Enhancing the fan experience

By Tom Mattingly

As the powers-that-be look to further improvements to the atmosphere at Shields-Watkins Field/Neyland Stadium for the 2023 season and well beyond, fans seeking perspective might want to think back to a long-ago day, when a much-smaller greensward first opened for Tennessee football games.

That day was Saturday, Sept. 24, 1921, when Tennessee played its first game in the new arena, sometimes referred to in the early days as Shields-Watkins Stadium or The Shields-Watkins Field. Emory & Henry helped christen the new arena.

The new field was located on 15th Street (as it was known then, since then as Stadium Drive and now Phillip Fulmer Way) a block or so south of the team’s previous home on Wait Field near Cumberland Avenue. That latter venue was too small and was replete with “rocks and hard places,” said Roy “Pap” Striegel, captain of the 1922 team and the man who convinced coach M.B. Banks to outfit the team in orange jerseys.

Tennessee authors Barry Parker and Robin Hood (“Neyland: Life of a Stadium”) called the area “a forlorn sight: an unmarked, upgraded expanse of mounds and gullies that turns into a quagmire in the rain.”

The stadium’s name came from its primary benefactors, Knoxville banker and Grainger County native Col. William Simpson Shields and his wife, Alice Watkins Shields.

In 1919, Shields, a new member of the board of trustees, donated $22,453, a figure matched by the university, for the seven-acre tract of land. The field area included a large ravine that Dean Nathan Dougherty ordered filled with dirt during the construction of Ayres Hall.

According to one University of Tennessee history authored by professors James Riley Montgomery, Stanley John Folmsbee, and Lee Seifert Greene, Shields contributed more than $40,000 for the field, equivalent to a $674,493.85 contribution today.

In 1912, University Realty was formed and held an option on seven acres of land until the university could complete the purchase and develop a “physical education-athletic field.”

As of 1917, financing had not been completed and contributions were solicited from the community. Checks averaging $10 were received, and UT students pledged $2000 in cash and 2000 days labor.

There was a “Campus Day” held on March 16, 1921, to prepare the field.

“I remember that Dr. H.A. Morgan, the university president, called a student holiday so that the student body and faculty could pitch in and help complete the field,” said Striegel.

“There was everybody out there working, and right beside us was Dean James D. Hoskins, who later became the university president.”

It took quite an effort to get the field ready.

“Students in the home economics department prepared lunch,” wrote Montgomery and colleagues. Sophomore surveying classes laid out the track, the diamond, and other features. Ditch digging became a competition, with a prize awarded in the 100-yard ditch-digging contest.”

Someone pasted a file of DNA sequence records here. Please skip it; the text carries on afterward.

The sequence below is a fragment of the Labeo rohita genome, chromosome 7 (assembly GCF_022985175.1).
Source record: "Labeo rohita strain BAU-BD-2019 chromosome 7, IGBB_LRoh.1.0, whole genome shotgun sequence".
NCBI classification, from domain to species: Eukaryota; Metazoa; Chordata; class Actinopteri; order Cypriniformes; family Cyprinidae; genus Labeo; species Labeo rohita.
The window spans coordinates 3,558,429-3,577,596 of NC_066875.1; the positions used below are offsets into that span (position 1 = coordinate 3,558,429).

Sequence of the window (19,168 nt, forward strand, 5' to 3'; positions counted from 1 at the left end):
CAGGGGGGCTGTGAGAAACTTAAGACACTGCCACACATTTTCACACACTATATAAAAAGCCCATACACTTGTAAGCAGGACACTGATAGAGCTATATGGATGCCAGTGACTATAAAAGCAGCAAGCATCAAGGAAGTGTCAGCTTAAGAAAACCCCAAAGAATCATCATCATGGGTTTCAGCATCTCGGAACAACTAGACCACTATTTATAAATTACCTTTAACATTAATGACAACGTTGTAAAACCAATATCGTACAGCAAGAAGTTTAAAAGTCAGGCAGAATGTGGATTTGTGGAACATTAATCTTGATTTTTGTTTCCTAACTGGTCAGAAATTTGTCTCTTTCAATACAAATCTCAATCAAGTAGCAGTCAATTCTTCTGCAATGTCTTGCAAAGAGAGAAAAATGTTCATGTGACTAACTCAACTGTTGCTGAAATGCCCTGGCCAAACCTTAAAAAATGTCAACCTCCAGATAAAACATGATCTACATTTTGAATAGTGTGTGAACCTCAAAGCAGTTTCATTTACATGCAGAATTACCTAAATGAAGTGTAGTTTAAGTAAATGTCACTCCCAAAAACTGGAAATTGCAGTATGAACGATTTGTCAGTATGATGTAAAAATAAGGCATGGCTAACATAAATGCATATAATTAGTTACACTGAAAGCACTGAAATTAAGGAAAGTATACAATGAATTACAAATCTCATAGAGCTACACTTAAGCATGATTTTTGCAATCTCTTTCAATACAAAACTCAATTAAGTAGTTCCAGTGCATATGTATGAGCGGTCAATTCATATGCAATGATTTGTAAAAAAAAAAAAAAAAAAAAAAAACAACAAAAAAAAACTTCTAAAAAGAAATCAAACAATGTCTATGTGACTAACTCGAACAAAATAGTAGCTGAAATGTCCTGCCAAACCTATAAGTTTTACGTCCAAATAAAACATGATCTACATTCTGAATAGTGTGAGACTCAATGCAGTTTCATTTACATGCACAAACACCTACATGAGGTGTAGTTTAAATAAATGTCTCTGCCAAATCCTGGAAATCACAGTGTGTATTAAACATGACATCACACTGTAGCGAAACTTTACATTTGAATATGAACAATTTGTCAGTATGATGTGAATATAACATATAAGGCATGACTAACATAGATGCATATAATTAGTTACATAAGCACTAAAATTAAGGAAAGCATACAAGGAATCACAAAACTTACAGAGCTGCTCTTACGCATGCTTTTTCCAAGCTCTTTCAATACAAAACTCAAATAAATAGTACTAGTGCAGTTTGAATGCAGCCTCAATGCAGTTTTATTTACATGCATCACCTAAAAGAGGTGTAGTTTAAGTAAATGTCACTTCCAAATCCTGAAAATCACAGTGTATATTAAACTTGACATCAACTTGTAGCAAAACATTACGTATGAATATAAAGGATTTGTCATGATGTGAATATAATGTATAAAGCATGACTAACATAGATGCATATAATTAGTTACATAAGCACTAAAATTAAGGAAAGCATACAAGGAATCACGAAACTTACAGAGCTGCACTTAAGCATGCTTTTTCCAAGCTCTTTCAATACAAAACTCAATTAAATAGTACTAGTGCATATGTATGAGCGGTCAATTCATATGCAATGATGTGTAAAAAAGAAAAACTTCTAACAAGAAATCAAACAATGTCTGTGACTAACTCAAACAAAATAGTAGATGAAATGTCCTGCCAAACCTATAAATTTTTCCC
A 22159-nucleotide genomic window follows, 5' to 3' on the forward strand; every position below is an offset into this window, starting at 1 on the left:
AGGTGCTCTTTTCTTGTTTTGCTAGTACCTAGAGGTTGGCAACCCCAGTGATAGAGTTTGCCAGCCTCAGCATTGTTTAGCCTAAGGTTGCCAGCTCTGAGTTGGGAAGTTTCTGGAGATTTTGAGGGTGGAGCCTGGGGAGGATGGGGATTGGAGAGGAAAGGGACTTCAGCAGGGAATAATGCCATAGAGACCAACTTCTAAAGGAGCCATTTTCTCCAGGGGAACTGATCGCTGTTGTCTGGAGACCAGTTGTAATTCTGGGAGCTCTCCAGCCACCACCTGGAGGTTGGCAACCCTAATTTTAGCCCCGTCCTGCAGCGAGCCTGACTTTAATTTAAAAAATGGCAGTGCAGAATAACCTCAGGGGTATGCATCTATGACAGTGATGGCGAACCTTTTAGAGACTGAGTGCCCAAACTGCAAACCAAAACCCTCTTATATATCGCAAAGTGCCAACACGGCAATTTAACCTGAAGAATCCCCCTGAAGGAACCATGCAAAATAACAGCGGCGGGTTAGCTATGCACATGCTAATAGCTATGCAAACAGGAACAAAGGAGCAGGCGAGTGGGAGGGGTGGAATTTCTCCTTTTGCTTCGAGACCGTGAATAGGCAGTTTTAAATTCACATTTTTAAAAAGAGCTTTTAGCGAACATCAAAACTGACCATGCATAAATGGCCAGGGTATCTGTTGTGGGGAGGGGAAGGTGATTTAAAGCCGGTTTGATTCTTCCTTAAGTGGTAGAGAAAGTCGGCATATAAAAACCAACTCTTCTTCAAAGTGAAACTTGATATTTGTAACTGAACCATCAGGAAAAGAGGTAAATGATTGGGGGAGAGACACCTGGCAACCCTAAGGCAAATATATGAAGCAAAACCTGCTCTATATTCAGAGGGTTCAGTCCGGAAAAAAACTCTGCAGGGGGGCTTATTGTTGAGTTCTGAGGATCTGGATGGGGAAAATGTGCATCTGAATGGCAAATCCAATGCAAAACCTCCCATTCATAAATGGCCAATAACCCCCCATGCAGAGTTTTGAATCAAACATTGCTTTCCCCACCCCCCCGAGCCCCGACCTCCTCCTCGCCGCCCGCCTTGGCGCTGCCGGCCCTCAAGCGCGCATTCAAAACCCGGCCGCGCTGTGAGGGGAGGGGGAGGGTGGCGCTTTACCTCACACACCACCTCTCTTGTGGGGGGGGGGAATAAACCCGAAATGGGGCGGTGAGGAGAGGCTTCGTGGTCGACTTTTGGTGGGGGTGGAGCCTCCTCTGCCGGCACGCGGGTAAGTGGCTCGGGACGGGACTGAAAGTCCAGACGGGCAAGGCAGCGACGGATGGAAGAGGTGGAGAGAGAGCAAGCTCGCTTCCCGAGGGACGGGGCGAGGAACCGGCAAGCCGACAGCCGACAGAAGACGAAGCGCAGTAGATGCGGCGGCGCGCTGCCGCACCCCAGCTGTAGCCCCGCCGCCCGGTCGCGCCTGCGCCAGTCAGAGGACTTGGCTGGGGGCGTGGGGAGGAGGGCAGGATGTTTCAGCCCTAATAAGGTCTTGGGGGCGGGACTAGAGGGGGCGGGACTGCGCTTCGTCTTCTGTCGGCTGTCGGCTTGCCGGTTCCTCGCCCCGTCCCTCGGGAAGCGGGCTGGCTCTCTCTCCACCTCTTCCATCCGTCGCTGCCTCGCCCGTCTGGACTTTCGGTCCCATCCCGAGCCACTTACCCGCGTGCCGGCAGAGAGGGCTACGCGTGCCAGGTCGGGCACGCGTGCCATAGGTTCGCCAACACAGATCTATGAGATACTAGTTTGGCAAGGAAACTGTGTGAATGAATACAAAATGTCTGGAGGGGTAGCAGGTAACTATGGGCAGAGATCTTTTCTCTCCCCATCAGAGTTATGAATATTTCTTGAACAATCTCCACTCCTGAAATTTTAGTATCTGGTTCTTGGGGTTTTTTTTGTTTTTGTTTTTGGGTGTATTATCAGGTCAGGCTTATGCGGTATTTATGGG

The whole process ended up taking two days, allowing a baseball game to be played March 19 against Cincinnati. Shields threw the first pitch to Morgan, who promptly whiffed. The Vols lost, 7-6.

Later, a crown of additional dirt and a “strong stand of Bermuda grass” were added to the field.

The capacity of the new stadium was 3,200 initially, all on the west side. A crowd estimated at 1,200 watched under a persistent drizzle, with the Vols winning 27-0. The initial seating area of Shields-Watkins Field met the wrecker’s ball before the start of the 2022 campaign, part of another modernization of the famed arena designed to enhance the fan experience.

A 21-point third quarter proved decisive as Coach M.B. Banks cleared the bench. Rufe Clayton scored the first TD in the new stadium on an 11-yard run. Reporter H.I. Leyshon had the game story byline.

The Vols finished 6-2-1 and, in four home games, did not give up a point. Even in those days, defense ruled.

Carson-Newman earned the first opponent points on the new field, but that was in the second game of the 1922 season. The Vols won a total of eight in a row on the new home field in 1921 and 1922, before Vanderbilt scored a 14-6 victory on Nov. 4, 1922.

The stadium has grown from these humble beginnings, with a capacity of more than 100,000 today, but these early days helped establish the program and what it has become over the years.

“If you build it, they’ll come,” was the famous line from the movie “Field of Dreams.”

And come they did to the stadium by the river. Over the years, as the stadium has been expanded, Vol fans have come from every nook and cranny of the state of Tennessee and from as far and wide as the term “Big Orange Country” will allow.